surgery in July for my retina tear
Another new medical problem was Jim's
cubital tunnel syndrome and recent surgery on his
dominant hand/elbow to release the ulnar nerve. He may need
surgery on his other hand in the future for a "trigger finger."
<sigh> As they say, getting older isn't for sissies. Even if you
try to stay fit, weird things can come up that you aren't expecting and
never even heard of.
JIM'S NEW ULTRA-DISTANCE GOAL
Thankfully, Jim's second knee is in good condition and the one with the partial
implant has healed fully in the first year. Now he's going to the same orthopedist who
did my knee surgeries for periodic follow-ups on
his knee implant.
Dr. Schmidt recently gave Jim the OK to train for ultra-distance walks/hikes --
as long as he does no running (i.e., pounding). He has entered Gary Cantrell's "A
Race for the Ages" (ARFTA) in Tennessee next Labor Day weekend.
I highlighted Jim in this photo from the 2008
Across the Years race in Phoenix, AZ.
He participated in the 24-hour race that year.
There are also 48-hour, 72-hour,
and 6-day races in the event, which is held at
Camelbak Ranch now.
ARFTA is an event tailored to Olde Pharts like us who used to run ultras but
can no longer make the cut-offs in fixed-distance races (e.g., 100 miles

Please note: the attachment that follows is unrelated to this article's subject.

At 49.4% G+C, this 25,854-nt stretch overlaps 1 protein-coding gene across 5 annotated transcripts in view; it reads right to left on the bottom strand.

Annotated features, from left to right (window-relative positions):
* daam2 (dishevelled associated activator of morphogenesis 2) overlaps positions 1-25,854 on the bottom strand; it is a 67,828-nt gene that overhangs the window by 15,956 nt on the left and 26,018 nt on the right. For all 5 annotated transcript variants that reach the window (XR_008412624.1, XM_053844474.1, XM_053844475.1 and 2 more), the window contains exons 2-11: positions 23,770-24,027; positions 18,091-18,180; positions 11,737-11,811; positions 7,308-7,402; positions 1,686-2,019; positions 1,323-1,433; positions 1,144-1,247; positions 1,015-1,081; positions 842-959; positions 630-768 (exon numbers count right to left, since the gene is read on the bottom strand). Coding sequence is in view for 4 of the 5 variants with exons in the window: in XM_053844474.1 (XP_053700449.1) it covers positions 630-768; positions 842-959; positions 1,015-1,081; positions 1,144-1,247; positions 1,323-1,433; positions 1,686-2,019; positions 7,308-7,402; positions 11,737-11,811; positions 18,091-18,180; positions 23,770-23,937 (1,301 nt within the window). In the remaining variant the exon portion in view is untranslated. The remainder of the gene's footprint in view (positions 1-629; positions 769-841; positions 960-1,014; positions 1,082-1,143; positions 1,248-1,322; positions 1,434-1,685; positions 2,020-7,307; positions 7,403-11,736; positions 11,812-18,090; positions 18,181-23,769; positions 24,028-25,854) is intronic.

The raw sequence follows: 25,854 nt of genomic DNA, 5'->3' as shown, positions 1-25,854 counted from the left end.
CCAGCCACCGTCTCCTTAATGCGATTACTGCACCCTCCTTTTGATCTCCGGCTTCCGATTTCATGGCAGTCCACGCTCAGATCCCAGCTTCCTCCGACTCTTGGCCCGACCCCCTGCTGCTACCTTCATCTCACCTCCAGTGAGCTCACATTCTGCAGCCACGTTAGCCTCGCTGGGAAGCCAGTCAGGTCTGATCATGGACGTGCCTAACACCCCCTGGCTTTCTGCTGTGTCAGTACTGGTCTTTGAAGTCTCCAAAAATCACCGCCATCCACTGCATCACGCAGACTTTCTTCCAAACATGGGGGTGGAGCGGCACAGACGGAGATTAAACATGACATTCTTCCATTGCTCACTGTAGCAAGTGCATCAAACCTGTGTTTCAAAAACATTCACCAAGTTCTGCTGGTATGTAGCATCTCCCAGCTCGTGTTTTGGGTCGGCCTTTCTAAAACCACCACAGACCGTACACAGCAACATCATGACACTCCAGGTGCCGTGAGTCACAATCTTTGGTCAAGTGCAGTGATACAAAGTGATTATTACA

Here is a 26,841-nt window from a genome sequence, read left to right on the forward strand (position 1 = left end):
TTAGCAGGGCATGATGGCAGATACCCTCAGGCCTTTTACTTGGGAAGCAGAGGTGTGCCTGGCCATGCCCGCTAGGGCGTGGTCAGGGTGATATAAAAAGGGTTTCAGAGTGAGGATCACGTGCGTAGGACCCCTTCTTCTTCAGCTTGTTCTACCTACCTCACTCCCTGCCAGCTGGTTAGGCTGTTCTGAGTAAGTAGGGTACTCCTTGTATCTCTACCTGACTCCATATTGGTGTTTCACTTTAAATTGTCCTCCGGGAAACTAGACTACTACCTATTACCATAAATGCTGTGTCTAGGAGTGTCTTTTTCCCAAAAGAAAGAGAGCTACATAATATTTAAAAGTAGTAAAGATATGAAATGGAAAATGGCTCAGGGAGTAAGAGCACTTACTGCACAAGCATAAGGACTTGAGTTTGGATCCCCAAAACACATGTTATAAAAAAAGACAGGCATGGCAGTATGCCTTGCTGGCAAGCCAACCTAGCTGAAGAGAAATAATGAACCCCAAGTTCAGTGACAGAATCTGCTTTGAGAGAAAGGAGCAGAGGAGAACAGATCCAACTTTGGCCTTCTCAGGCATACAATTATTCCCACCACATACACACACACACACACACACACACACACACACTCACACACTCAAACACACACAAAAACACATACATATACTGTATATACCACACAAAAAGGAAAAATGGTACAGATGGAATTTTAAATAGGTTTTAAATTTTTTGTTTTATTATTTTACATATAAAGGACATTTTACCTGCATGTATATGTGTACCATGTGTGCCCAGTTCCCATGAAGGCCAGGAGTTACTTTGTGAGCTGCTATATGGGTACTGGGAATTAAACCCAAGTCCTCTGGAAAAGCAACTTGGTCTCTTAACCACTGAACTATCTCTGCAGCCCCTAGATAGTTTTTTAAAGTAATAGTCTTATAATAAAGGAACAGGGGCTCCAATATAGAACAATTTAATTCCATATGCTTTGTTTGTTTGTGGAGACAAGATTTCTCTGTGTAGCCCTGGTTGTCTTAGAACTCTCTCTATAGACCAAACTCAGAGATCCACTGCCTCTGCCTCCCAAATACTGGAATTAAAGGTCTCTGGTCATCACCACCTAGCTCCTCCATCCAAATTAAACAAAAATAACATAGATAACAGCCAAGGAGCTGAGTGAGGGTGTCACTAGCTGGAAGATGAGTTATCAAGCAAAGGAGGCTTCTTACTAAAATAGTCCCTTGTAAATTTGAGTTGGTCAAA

in 30 hours or less). ARFTA a fixed-time race
where participants have as many hours as their age in years to walk and/or run
as far as they can. Since Jim will be 70 just before the race, he'll have 70 hours
to get in as many miles as he can muster, walking.
In the meantime, he's looking for some other fixed-time running/walking events
he can use to train for ARFTA.
Jim hasn't found any cycling events he's interested in riding during
2018 but he might do one or more of those, too. He bought a new,
lighter-weight hybrid bike (Specialized 2018 CrossTrail Expert Carbon) this
year after having multiple problems with, and repairs on, his Specialized
Stump Jumper mountain bike.
This is his new CrossTrail bike:
He still uses the Stump Jumper to ride with Casey:
If I get the same go-ahead after both of my total knee replacements have been
in for a year, I may decide to participate in the 2019 version of the ARFTA race,
when I'll be 70.
Many of the race participants are in their 70s and 80s, and many of them are folks